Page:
Marty Fisher

Response not available by publication time.


John DornJohn-Dorn

The Summerland Chamber is well connected with the other Chambers in the Valley. I would encourage the councillor selected to be the liaison with the Summerland Chamber to take an active role in networking with surrounding Chambers.

I believe it is the primarily the role of the future Mayor to connect with his colleagues at the political level.  The future Economic Development Officer would relate to staff of surrounding communities. We should partner with the Thompson-Okanagan Tourist Association to promote the entire valley.

It is also important to include the Penticton Indian Band in all district business, not just those issues that the district might think affect them.

District should consult labour, arts, culture, farm and business associations early on in policy making.


Erin CarlsonErin-Carlson

The only piece of transit missing to connect the entire Valley, is between Summerland and Peachland.

We need to strengthen the Valley wide tourism plans that include stops in Summerland. This should be broadened beyond  summer wine tours and a couple of tour busses per year.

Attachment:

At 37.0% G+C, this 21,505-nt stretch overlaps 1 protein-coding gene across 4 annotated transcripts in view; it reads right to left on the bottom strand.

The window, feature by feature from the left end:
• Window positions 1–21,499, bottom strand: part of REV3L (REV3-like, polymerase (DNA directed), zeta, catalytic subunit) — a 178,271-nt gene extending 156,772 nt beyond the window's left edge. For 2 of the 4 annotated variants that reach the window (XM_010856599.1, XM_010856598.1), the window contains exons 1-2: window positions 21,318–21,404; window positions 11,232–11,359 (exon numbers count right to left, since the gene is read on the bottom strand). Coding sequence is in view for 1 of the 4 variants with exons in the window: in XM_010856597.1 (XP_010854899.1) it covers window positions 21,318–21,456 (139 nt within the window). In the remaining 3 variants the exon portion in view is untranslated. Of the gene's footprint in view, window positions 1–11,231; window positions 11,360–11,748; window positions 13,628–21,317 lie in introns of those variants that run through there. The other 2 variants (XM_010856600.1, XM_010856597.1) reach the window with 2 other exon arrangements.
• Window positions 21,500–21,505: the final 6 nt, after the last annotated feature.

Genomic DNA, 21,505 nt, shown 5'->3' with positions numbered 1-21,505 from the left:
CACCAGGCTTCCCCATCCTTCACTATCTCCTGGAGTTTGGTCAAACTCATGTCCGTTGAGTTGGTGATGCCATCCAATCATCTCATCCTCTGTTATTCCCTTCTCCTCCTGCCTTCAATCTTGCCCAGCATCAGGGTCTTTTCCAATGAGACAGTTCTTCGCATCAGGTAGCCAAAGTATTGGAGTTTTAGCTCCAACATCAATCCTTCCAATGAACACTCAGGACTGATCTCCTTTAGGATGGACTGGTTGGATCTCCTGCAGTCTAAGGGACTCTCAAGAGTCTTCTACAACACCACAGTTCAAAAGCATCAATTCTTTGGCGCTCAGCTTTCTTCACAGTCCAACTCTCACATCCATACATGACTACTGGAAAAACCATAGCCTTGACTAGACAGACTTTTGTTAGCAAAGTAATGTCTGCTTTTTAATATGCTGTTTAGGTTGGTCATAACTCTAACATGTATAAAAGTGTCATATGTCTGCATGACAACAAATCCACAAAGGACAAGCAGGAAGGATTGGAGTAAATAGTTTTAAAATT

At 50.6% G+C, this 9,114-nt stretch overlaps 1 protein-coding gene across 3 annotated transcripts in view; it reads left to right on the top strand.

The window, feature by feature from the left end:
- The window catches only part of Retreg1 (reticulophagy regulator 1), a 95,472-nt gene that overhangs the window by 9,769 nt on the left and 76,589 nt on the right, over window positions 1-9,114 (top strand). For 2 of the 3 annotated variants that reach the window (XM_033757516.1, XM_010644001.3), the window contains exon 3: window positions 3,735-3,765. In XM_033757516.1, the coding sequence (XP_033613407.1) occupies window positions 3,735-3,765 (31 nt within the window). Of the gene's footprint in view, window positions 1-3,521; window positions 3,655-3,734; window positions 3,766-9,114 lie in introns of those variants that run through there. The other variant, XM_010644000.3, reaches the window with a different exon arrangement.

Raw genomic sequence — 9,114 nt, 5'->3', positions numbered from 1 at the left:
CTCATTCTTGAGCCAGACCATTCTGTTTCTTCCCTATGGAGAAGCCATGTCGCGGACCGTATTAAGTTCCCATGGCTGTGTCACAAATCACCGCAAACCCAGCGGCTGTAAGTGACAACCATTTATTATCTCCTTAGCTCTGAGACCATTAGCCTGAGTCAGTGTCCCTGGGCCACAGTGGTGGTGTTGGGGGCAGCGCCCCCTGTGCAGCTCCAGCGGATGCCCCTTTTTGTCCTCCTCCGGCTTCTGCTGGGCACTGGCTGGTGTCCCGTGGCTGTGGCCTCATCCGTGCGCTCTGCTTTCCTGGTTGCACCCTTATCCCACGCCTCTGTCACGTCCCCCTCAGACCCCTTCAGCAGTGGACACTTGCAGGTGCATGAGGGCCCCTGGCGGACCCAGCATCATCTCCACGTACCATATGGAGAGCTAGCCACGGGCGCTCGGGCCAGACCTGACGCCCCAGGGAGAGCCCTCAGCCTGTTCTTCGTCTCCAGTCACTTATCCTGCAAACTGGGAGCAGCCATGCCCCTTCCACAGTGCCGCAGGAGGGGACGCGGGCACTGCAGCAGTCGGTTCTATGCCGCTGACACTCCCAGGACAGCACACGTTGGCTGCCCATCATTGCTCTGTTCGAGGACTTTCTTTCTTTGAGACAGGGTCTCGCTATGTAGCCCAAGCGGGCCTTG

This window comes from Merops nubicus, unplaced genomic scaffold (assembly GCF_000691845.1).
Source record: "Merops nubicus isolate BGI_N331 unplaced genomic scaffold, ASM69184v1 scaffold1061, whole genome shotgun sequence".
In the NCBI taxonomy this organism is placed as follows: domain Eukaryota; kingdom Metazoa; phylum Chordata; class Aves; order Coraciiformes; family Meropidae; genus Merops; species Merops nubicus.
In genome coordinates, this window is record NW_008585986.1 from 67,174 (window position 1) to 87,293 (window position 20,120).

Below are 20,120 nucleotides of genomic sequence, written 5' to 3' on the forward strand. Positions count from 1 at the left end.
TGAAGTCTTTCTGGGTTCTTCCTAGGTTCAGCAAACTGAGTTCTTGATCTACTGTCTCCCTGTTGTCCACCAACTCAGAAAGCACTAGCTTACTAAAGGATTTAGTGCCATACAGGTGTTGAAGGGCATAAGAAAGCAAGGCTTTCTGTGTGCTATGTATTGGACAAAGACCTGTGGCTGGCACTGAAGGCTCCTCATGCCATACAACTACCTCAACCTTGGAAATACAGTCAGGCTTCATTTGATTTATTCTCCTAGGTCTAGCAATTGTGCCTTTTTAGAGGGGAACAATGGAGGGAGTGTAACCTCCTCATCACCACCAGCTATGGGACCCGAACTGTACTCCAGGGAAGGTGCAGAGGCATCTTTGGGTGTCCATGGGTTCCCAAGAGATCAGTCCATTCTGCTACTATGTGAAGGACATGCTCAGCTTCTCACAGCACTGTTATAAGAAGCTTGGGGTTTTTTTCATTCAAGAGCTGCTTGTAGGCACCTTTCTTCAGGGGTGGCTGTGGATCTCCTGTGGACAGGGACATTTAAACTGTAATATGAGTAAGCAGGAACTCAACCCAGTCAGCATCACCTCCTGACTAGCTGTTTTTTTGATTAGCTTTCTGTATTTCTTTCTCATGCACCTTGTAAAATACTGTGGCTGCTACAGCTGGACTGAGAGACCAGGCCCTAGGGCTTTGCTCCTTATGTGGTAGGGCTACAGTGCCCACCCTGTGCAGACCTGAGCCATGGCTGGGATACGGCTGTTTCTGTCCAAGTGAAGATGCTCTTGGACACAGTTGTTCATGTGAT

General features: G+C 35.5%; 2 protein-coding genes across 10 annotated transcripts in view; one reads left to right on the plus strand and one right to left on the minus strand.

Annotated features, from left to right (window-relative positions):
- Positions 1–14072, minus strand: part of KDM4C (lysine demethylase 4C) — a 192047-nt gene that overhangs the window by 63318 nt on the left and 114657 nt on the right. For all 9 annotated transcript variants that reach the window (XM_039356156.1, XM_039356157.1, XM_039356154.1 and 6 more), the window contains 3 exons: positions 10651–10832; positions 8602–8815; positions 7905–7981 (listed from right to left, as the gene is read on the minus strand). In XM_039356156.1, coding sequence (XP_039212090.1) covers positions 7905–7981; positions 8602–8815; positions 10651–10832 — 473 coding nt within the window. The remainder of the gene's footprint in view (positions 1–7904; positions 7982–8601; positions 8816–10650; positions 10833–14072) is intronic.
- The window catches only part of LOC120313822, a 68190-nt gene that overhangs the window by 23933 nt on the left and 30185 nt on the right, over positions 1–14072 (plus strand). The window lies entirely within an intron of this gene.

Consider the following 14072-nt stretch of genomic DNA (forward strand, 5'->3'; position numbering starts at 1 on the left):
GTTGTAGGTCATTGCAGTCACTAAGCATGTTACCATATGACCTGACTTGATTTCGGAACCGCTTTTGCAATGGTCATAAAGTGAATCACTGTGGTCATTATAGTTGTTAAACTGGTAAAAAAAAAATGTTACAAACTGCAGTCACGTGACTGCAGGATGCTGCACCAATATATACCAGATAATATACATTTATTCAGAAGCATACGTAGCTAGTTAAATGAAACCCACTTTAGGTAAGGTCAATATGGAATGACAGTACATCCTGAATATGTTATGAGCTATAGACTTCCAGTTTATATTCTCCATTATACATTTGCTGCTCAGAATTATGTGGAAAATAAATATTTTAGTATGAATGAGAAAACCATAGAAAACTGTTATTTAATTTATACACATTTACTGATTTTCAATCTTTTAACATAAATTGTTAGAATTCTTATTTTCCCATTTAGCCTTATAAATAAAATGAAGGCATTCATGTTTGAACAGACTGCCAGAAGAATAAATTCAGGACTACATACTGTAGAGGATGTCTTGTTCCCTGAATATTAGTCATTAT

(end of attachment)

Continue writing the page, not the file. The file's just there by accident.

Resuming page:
We have a fantastic federal Research Center in Summerland and a world renowned University in Kelowna that can and will bring more agricultural activity and research to the region. We can help facilitate this.

Broader than this, we need to market our town to tourists from cities like Vancouver and Calgary.

Most importantly, we need to look internally at the amazing potential we have and capitalize on our resources, ideas, history and geography.


Toni BootToni-Boot

Response not available at time of publication.




Richard Barkwill

A current key partner is the Regional District of Okanagan Similkameen (RDOS).

Right now we have practically no relationship with the Penticton Indian Band (PIB) and this should be addressed as PIB lands are contiguous to District lands; any long term development plans for those areas need to include discussions with them.

Another area where cooperation with surrounding communities could be pursued is sharing the expense of capital assets.  For example there could be opportunities to jointly purchase expensive equipment and share its use.  This seems most likely with our neighbours Peachland and Penticton, but it is possible with other more distant neighbours as well.